FBI chief confirms Russia-Election probe, says no proof of Trump Tower bugging

FBI Director James Comey

(UPI) — In a very rare public acknowledgement on Capitol Hill Monday, FBI Director James B. Comey confirmed that his agency has been investigating for months whether the Russian government aimed to influence the outcome of the U.S. presidential election — and, now, is looking into whether there may also have been complicity between the Kremlin and the campaign of then-GOP candidate Donald Trump.

At the same hearing, the FBI chief also told the House Intelligence Committee that he has not yet seen any backing for Trump’s recent declaration that former President Barack Obama had listening devices planted at New York City’s Trump Tower in the run-up to the Nov. 8 vote.

“I have been authorized by the Department of Justice to confirm that the FBI, as part of our counterintelligence mission, is investigating the Russian government’s efforts to interfere in the 2016 presidential election,” Comey said in his opening statement. “And that includes investigating the nature of any links between individuals associated with the Trump campaign and the Russian government, and whether there was any coordination between the campaign and Russia’s efforts.”

Comey said the bureau’s general probe of Russia started last summer, about four months before the election.

“In unusual circumstances, where it is in the public interest, it may be appropriate to [confirm],” he said. “As with any counterintelligence investigation, this will also include an assessment of whether any crimes were committed.”

The FBI expanding the probe’s scope to look for potential Trump ties likely happened within the last few weeks. For months, Democrats and some Republicans have called for inquiries to determine whether any collusion existed.

“At the request of congressional leaders, we have taken the extraordinary step in coordination with the Department of Justice of briefing this Congress’ leaders,” Comey said, emphasizing that he was not able to reveal many details of the case.

“I know that is extremely frustrating to some folks. I hope you and the American people can understand.”

Since Trump’s inauguration, multiple members of his administration have come under growing scrutiny for having prior contact with Moscow — specifically, Russia’s ambassador to the United States, Sergey I. Kislyak. Former national security adviser Michael T. Flynn resigned over his contacts with Kislyak in December and U.S. Attorney General Jeff Sessions officially removed himself from all Justice Department investigations into the matter because he also spoke with the diplomat last year.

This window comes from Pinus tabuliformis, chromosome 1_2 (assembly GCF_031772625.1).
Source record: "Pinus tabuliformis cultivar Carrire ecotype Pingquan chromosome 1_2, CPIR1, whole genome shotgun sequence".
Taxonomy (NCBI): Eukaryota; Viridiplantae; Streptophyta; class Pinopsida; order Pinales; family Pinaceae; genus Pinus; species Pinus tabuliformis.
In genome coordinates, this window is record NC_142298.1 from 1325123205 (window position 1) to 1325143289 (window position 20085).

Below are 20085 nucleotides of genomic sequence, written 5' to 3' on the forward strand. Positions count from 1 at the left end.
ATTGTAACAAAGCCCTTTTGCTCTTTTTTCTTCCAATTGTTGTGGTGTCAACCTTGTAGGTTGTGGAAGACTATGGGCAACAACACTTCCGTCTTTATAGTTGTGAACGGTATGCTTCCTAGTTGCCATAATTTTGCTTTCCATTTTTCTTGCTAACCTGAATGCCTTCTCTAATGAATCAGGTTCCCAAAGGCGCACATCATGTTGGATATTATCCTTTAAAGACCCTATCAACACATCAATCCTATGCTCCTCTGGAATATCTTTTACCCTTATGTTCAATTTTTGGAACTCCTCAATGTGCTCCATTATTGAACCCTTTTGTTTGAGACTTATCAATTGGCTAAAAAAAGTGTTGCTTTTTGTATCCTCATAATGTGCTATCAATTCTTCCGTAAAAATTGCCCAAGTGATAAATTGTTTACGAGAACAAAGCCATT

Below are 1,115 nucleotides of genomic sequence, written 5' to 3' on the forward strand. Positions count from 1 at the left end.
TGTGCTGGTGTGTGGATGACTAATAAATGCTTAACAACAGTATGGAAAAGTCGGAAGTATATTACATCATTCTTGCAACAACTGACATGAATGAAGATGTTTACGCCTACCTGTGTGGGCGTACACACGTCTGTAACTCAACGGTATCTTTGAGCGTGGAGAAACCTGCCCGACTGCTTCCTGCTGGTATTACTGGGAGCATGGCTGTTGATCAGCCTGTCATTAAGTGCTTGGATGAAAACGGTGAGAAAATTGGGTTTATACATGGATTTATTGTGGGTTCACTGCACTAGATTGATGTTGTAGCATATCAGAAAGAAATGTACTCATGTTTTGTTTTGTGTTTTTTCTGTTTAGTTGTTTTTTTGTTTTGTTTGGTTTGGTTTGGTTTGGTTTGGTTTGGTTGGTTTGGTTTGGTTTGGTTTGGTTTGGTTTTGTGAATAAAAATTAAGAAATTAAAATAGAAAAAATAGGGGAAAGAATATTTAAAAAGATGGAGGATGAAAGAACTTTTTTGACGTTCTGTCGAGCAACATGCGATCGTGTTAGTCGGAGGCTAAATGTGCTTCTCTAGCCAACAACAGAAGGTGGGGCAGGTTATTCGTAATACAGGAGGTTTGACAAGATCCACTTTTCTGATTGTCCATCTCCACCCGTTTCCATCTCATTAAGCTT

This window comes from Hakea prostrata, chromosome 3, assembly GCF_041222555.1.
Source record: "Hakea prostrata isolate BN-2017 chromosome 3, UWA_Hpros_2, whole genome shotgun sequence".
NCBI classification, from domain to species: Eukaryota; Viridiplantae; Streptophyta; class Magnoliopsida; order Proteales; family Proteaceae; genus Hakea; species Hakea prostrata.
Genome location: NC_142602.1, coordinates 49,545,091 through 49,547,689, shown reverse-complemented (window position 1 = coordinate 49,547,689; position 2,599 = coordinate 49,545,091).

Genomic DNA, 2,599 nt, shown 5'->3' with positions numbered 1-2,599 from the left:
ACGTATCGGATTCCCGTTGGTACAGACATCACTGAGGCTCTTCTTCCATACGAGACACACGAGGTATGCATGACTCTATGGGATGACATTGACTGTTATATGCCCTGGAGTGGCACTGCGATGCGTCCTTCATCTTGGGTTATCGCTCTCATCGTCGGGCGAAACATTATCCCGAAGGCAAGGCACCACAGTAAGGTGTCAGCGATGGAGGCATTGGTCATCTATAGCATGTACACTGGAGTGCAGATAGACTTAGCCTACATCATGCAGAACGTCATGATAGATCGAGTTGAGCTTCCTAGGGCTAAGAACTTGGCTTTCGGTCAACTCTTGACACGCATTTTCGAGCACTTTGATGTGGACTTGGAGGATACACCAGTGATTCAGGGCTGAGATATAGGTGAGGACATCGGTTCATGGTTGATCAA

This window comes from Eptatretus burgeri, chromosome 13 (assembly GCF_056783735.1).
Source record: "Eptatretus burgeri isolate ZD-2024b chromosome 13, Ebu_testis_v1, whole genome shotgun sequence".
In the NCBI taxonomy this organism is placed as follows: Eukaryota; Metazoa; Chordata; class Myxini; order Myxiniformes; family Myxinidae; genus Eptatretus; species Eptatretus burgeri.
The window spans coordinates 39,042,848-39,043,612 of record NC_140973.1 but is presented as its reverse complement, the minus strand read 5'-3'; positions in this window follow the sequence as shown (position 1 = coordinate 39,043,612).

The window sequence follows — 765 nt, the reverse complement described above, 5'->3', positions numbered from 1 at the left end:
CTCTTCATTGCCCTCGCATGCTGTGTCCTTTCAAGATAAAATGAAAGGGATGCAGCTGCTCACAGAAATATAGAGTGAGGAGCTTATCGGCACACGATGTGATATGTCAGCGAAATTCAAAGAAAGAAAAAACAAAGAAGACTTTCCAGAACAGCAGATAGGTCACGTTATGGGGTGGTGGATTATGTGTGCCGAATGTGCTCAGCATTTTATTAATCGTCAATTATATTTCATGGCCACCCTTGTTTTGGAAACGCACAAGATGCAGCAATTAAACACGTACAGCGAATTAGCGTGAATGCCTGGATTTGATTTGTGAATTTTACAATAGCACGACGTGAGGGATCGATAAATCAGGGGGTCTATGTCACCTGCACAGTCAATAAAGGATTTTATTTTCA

Trump, though, has repeatedly denied there was any collusion between his team and the Russians.

The intelligence panel chairman, Rep. Devin Nunes, R-Calif., said Monday that the allegations against the Kremlin and Russian President Vladimir Putin are not surprising.

“The fact that Russia hacked U.S. election-related databases comes as no shock to this committee. We have been closely monitoring Russia’s aggressions for years,” he said.

“Putin hated Secretary [Hillary] Clinton so much that he had a clear preference for the person running against Secretary Clinton,” Comey said.

At the hearing, the FBI director also addressed another subject of substantial interest recently — a series of March 4 tweets by Trump that accused Obama of having wiretaps planted at his Manhattan headquarters in mid- to late-2016.

“With respect to the president’s tweets about alleged wiretapping directed at him by the prior administration, I have no information that supports those tweets and we have looked carefully inside the FBI,” Comey said, replying to a plea from Rep. Adam Schiff, D-Calif., for clarity on the accusations. “The Department of Justice has asked me to share with you that the answer is the same for the Department of Justice and all its components.

“The department has no information that supports those tweets.”